Parents applaud the Connected Futures program: DPSCD Students will receive tablets and free wireless access
Getting time on the family computer can be challenging for the three daughters of Ta’Mara Williams, two of whom attend the Districts’ Noble Elementary-Middle School and her teen daughter, who will be a sophomore at The School at Marygrove this fall.
“There are times where my oldest (Zyairah, 14) needs our family computer for a whole day to do her work,” Ta’ Mara said. “The problem occurs when my two girls (4-year-old Lyric and 7-year-old Ta’ Leah) also need it and have to wait their turn,” she said, noting that she’ll use her cell phone to help her younger children if they have a pressing need to do schoolwork online.
The computer access conflict in the Williams household is the same for many DPSCD families. It is one of the many reasons that Ta’Mara is grateful and excited about the District’s Connected Futures program, an initiative that provides 51,000 DPSCD students (who were registered as of the February count this year) a tablet and six months of complimentary access to the internet. The rollout of the Connected Futures program began in June at the high schools and will continue through August for K-8 students.
“Giving the devices to the children is a great step forward,” said Ta’Mara, adding that the summer distribution plan will help students be ready for the new school year this fall whether they are in classrooms, distance learning at home or doing a blend of each as a result of the COVID-19 pandemic.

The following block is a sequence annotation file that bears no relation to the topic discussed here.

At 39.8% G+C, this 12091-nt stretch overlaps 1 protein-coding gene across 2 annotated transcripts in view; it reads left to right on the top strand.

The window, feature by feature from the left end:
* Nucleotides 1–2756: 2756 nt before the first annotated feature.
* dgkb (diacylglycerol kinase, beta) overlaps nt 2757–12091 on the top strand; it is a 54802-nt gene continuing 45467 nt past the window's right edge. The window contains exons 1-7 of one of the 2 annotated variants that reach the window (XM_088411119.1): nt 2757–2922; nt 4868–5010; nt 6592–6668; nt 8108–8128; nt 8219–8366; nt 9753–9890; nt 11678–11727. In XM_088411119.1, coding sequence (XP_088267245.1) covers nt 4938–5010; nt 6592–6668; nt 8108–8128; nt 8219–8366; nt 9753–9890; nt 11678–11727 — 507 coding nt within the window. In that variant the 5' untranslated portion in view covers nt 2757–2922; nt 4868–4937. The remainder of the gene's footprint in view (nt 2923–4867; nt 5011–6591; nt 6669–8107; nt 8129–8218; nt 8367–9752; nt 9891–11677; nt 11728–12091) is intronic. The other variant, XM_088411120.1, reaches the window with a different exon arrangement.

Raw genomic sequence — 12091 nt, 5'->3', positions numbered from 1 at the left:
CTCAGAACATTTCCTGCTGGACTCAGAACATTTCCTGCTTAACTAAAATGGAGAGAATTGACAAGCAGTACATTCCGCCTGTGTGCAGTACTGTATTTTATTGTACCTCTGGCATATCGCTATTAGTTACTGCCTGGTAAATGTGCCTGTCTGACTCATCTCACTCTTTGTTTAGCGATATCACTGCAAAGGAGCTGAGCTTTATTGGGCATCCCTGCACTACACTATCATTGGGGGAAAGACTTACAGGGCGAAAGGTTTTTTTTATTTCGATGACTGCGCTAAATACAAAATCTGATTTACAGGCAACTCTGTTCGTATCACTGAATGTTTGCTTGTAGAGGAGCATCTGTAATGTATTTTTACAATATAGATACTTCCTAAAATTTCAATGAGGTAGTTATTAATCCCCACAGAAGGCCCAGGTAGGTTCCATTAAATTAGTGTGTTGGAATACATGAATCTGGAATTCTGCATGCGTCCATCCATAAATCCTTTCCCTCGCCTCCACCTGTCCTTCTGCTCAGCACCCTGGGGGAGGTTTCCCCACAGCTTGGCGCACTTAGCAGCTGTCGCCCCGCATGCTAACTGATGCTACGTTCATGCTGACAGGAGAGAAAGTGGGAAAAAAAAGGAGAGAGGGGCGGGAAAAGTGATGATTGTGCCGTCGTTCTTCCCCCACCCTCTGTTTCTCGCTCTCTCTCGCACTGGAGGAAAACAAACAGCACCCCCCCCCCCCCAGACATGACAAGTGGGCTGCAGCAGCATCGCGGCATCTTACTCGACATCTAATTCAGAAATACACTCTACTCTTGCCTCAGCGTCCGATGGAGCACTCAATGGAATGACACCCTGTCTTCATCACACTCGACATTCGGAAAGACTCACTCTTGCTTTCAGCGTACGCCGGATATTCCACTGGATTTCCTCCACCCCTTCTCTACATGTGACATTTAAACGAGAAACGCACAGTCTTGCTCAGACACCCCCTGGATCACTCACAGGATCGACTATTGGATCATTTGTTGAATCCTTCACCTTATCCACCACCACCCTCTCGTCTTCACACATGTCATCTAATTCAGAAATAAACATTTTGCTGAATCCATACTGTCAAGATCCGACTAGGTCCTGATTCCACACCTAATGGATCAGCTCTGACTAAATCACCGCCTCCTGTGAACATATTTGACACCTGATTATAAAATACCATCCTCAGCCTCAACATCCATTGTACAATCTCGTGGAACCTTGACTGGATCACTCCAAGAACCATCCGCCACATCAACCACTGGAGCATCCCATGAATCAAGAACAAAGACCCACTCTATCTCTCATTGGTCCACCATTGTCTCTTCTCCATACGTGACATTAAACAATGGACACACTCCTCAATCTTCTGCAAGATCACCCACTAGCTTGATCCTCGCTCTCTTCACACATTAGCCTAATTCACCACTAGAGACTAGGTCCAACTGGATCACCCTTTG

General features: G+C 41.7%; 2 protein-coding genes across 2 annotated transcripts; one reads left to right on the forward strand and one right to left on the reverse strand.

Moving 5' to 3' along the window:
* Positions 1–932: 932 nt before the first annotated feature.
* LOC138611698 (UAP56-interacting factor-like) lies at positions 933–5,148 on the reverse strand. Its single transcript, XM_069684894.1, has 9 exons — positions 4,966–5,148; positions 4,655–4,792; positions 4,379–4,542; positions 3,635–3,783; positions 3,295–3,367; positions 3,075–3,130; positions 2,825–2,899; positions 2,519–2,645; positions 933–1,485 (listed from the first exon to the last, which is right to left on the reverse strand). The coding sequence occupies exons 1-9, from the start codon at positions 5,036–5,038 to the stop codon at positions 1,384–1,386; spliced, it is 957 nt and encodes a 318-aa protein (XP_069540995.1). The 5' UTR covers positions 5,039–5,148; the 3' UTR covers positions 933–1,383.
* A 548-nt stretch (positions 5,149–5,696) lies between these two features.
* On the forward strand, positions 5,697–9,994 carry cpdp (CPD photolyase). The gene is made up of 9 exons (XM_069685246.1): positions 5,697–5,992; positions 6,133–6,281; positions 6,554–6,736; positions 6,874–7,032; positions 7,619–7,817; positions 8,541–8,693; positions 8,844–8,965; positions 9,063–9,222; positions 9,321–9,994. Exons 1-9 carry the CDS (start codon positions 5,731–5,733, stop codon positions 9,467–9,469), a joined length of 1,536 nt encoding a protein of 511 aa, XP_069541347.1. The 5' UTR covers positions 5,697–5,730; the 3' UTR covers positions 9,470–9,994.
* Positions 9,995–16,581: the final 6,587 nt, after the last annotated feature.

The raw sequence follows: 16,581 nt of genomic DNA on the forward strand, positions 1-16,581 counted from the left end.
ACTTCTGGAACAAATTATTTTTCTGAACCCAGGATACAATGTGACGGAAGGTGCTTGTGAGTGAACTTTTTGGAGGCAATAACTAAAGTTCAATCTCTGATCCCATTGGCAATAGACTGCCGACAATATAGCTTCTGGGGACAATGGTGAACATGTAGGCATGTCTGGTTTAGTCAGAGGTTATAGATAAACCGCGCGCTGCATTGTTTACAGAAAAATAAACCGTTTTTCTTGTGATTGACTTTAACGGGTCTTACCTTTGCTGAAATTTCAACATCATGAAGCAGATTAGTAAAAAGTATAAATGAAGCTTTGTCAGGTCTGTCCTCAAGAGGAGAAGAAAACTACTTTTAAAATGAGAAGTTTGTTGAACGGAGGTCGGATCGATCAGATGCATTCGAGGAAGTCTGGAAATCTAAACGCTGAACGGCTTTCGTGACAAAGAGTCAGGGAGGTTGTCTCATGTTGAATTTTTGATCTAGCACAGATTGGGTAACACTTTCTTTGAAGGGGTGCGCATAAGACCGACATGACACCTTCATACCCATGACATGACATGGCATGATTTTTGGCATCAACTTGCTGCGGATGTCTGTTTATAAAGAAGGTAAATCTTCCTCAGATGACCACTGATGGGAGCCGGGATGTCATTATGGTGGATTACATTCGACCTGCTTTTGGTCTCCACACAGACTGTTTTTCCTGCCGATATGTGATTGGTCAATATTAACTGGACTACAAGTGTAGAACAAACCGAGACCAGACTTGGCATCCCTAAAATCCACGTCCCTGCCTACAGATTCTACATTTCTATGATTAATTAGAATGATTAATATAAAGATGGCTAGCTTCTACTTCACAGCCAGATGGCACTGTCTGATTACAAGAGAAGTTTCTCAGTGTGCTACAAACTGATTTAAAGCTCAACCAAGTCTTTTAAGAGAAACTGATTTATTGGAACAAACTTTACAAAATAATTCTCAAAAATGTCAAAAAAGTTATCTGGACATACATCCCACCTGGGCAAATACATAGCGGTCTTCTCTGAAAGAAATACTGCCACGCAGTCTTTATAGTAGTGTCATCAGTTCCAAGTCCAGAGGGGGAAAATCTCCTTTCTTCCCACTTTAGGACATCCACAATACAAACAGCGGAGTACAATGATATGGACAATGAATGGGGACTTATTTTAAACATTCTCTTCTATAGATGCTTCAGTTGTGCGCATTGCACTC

The depth of the digital divide in our community was heightened by the virus outbreak in the spring, when distance learning was implemented following the mandatory closure of schools statewide. Even with the digital divide, the District overcame the obstacle by providing paper instructional packets to those who needed them.
Through the Connected Futures program, DPSCD and its many partners in the project seek to address the digital inequity in our community, by ensuring that all students have access to a tablet computer and the internet. In addition to schoolwork, families can use the tablet for tele health appointments, continuing education research and much more.
Back in the Williams’ household, 7-year old Ta’ Leah, who will receive her tablet in July, said she will “learn a lot” with her tablet as well as talk to her teachers and watch videos about her school. Ta’ Mara said she is in the process of accessing Zyairah’s email information in Clever and will complete the required survey in order for her to get her tablet in time for the fall.
“Many parents like myself had to adjust to home schooling our children because of the virus and the closing of schools,” said Ta’Mara, while holding 4-year old Lyric in her lap. “I appreciate the Connected Futures program. I know it will help our children learn. I am grateful to all involved who made this possible.”
If you would like to donate to the Connected Futures Program http://www.dpsfdn.org/connectedfutures/.